Building a sustainable supply chain in today’s challenging world

For many manufacturers, the process of building efficient, sustainable supply chains is becoming increasingly difficult

Customers, including dealers, distributors and end-users, are getting more demanding.  The pressure is on to achieve faster lead times. Manufacturers must ensure they don’t fall behind by their rivals in the race to deliver faster, more efficient customer service.

They also need to make their supply chains as sustainable as possible.  Pressures to minimise the environmental impact of operations are growing.  Organisations need to show they are serious about sustainability to build successful supplier partnerships and enhance customer engagement.

So how can manufacturers best address these challenges? There is always a temptation to throw resource at the problem. However, depending on the market and seasonality, there will be restrictions on the availability of labour. The employment costs of bringing on large numbers of new workers may be prohibitive.

Integrated processes and connectivity to fully automated machines are key to delivering supply chain efficiencies that will help meet the challenges highlighted above. But to stay competitive, manufacturers must also ensure they implement the IT systems they need to support these automated processes.

The advent of the Internet of Things (IoT) is driving enhanced connectivity across the supply chain, thereby supporting streamlined processes. Robotics and the latest transactional information systems can help manufacturers to operate more efficiently and gain a broader insight into how their supply chain is working.

At a granular level, AI can help manufacturers predict how demand is likely to change based on the latest weather forecasts, seasonality or historical data patterns. They can then use that data within automated processes that position and then rearrange stock for picking processes based on projected demand. As a result, throughput is increased. customer demand is met more effectively, operational costs are cut and the whole warehouse management process becomes faster and more efficient.

At a more global level, supply chain visibility is another increasingly AI-driven capability. Having visibility of stock availability across the globe, for example, could be crucial in enabling businesses to decide where best to source goods from. This end-to-end visibility is key to the successful running of any global supply chain today but it also needs to be combined with global consultancy. To effectively manage and shape the supply chain of today and tomorrow, manufacturers need a strong international consulting capability with hubs not just in Europe and the US but also in China and other locations around the globe.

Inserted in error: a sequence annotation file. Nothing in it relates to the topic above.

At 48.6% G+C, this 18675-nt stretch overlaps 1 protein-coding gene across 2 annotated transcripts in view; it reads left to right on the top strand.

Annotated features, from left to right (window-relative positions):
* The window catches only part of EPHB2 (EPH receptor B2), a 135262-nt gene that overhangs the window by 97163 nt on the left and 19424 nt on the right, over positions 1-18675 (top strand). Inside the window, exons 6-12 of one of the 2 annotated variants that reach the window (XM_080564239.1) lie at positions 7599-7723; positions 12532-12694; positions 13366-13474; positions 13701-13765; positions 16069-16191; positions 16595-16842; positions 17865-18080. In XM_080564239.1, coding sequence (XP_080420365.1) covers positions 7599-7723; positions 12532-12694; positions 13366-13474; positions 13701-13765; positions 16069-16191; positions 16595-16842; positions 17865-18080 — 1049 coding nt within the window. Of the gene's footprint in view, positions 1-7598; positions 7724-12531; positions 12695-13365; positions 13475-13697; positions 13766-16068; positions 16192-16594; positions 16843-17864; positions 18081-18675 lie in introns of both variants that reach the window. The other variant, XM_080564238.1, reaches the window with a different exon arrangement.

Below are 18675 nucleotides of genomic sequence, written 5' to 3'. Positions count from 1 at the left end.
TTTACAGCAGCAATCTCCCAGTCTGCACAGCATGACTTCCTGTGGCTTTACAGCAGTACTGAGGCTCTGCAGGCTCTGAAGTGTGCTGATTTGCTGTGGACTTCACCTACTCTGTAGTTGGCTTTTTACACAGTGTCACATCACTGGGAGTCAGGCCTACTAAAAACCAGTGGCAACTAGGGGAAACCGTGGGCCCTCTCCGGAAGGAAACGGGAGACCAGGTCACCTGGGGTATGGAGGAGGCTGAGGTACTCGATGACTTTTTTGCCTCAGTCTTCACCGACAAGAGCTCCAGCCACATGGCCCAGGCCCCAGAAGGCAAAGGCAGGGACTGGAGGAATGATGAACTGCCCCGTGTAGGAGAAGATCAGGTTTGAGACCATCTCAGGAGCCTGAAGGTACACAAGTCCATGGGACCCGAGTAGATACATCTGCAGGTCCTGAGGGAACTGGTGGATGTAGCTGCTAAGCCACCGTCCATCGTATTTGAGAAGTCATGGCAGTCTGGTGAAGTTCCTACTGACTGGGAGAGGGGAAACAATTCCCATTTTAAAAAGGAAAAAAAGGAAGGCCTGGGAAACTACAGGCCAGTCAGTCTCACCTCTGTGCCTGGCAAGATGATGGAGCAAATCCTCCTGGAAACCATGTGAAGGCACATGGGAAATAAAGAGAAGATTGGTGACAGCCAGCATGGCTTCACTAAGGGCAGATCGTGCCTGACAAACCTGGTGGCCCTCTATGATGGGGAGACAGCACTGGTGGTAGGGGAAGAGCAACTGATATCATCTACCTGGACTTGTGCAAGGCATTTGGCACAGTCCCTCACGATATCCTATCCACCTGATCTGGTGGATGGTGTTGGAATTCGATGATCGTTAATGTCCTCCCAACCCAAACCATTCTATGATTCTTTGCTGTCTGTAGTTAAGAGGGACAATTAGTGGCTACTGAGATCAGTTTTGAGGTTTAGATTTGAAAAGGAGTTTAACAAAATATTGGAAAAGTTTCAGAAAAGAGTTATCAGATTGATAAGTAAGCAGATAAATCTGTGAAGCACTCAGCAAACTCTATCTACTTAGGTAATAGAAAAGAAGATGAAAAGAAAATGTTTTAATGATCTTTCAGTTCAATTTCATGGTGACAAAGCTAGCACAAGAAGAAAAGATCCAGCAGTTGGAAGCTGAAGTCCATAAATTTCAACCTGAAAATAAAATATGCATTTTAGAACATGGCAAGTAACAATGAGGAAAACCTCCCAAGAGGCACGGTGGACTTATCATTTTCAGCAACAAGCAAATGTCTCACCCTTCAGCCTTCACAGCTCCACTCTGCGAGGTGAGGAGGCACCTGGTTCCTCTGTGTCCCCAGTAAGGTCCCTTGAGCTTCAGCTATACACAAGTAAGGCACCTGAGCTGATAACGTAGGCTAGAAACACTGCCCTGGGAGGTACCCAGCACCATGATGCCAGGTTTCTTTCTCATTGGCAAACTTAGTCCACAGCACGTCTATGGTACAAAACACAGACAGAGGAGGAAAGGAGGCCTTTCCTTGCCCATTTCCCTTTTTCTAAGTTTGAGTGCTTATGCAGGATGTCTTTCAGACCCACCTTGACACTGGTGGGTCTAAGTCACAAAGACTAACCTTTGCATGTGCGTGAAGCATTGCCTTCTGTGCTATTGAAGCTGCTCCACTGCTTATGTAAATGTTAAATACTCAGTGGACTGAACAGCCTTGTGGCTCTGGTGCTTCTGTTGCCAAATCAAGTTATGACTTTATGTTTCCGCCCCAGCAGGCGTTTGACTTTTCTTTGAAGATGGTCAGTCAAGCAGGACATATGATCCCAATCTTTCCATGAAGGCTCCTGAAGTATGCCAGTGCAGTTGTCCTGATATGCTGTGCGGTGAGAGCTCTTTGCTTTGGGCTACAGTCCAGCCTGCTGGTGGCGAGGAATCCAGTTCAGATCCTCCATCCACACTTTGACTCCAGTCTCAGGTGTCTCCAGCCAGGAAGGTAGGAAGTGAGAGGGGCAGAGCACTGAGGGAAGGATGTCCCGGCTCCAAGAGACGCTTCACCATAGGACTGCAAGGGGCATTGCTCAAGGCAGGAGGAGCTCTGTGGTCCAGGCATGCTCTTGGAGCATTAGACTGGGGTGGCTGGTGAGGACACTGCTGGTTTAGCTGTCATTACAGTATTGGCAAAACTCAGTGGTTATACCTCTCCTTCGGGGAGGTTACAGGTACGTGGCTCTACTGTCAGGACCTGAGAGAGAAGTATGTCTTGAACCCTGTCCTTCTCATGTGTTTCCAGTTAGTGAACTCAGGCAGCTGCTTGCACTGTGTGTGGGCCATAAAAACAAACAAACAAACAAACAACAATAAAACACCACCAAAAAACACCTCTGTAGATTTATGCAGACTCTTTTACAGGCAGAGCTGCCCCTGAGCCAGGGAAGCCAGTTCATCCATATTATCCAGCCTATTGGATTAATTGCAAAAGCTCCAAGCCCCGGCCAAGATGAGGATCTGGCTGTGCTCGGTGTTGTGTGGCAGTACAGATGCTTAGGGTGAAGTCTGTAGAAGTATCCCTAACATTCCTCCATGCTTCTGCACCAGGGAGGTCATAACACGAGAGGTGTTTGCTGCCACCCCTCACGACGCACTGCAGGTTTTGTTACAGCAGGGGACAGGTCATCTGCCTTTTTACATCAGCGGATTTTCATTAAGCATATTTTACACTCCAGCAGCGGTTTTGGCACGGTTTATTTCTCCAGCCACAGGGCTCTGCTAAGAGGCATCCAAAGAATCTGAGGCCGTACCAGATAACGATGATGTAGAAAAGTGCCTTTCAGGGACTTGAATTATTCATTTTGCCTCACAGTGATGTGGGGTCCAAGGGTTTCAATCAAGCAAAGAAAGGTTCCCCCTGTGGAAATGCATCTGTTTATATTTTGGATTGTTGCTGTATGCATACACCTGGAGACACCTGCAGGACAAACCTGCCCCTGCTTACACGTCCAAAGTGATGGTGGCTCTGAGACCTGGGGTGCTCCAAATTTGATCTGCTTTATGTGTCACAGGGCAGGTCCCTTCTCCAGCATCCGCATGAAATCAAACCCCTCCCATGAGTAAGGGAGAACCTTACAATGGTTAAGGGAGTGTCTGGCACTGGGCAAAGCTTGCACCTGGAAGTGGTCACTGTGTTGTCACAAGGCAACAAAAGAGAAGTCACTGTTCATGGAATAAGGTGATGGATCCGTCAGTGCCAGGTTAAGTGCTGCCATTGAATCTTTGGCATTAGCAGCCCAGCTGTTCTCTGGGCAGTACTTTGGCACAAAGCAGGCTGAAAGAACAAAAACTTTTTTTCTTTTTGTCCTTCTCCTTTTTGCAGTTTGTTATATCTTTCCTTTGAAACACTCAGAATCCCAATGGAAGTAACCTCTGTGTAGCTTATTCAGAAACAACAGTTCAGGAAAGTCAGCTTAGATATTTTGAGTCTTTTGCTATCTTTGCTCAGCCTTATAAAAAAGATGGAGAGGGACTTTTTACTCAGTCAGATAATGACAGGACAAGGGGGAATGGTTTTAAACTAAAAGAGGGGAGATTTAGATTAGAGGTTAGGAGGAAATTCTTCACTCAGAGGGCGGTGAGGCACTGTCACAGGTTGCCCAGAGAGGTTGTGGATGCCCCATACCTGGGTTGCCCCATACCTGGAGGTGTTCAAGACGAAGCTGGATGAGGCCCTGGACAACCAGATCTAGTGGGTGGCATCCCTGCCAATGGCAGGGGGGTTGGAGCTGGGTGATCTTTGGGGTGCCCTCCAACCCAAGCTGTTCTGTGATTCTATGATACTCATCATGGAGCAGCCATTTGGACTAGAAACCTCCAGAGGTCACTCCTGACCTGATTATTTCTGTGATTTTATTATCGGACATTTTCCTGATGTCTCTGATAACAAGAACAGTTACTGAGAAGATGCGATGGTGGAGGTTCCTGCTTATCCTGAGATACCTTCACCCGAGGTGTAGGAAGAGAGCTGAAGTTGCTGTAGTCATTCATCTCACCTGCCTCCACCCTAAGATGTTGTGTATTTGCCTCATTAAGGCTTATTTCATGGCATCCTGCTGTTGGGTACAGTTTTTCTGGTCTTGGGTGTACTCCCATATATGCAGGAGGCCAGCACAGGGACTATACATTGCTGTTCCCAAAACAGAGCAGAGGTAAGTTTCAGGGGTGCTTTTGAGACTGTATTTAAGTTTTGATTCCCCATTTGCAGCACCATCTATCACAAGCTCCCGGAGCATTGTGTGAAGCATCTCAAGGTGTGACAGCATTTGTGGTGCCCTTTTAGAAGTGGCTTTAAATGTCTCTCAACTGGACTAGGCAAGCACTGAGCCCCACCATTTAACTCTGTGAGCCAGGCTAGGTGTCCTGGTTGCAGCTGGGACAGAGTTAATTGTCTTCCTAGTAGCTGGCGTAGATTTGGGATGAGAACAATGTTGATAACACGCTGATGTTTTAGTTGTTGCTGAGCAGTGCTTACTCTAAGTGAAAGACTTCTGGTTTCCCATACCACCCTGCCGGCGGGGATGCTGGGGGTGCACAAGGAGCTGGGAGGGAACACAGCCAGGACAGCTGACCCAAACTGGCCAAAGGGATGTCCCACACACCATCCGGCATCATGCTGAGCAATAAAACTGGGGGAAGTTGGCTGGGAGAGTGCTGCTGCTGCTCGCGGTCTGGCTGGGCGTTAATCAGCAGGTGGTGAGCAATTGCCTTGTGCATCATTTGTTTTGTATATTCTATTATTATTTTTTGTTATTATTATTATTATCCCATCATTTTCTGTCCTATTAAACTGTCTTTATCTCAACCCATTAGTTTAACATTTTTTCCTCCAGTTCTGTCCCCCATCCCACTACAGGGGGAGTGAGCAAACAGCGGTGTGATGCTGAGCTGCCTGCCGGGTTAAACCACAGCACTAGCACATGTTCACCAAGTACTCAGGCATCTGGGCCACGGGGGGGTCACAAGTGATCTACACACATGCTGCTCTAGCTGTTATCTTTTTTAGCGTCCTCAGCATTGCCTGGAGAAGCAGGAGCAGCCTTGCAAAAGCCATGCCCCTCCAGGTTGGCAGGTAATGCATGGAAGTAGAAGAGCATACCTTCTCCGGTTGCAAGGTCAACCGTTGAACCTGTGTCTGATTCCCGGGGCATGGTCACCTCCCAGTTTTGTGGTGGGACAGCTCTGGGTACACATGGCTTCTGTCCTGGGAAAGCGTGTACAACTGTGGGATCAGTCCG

Having a global supply chain is a must for many large businesses today. They offer companies the opportunity to have access to higher volumes and a greater variety of inventory and they can enable them to more quickly and easily tap into new international markets. Making such extended automated supply chains sustainable could be seen as challenging.

The reality is, however, that global supply chains can be fully sustainable as long as the right processes and technologies are implemented. Technologies that drive efficiency will enable the supply chain to support cuts in costs by facilitating reduced resource consumption and improving productivity. Supply chains will also be more sustainable if technology can help ensure items are moved more quickly to their destination; there is little double-handling, full loads are transported and optimal routes taken.

The latest technologies also have the potential to drive enhanced revenues and productivity by streamlining and automating processes, and enabling manufacturers to sell and ship more goods or materials more quickly. They can help build better customer engagement, thereby reducing churn. They keep a lid on costs through streamlined automation and they allow manufacturers to forecast accurately and plan more strategically.  Indeed, if manufacturers are to overcome the challenges they face in running global supply chains, new technologies and connectivity are ultimately certain to have a key role to play.

About the Author

Richard Seel is Managing Director, Supply Chain & Logistics (UK & US) at delaware. delaware is a fast-growing, global company that delivers advanced solutions and services to organizations striving for a sustainable, competitive advantage. We guide our customers through their business transformation, applying the ecosystems of our main business partners, SAP and Microsoft. We continue to service our customers afterwards, assuring continuity and continuous improvement. In all perspectives, we apply our own sustainable business model that aims for the long-term.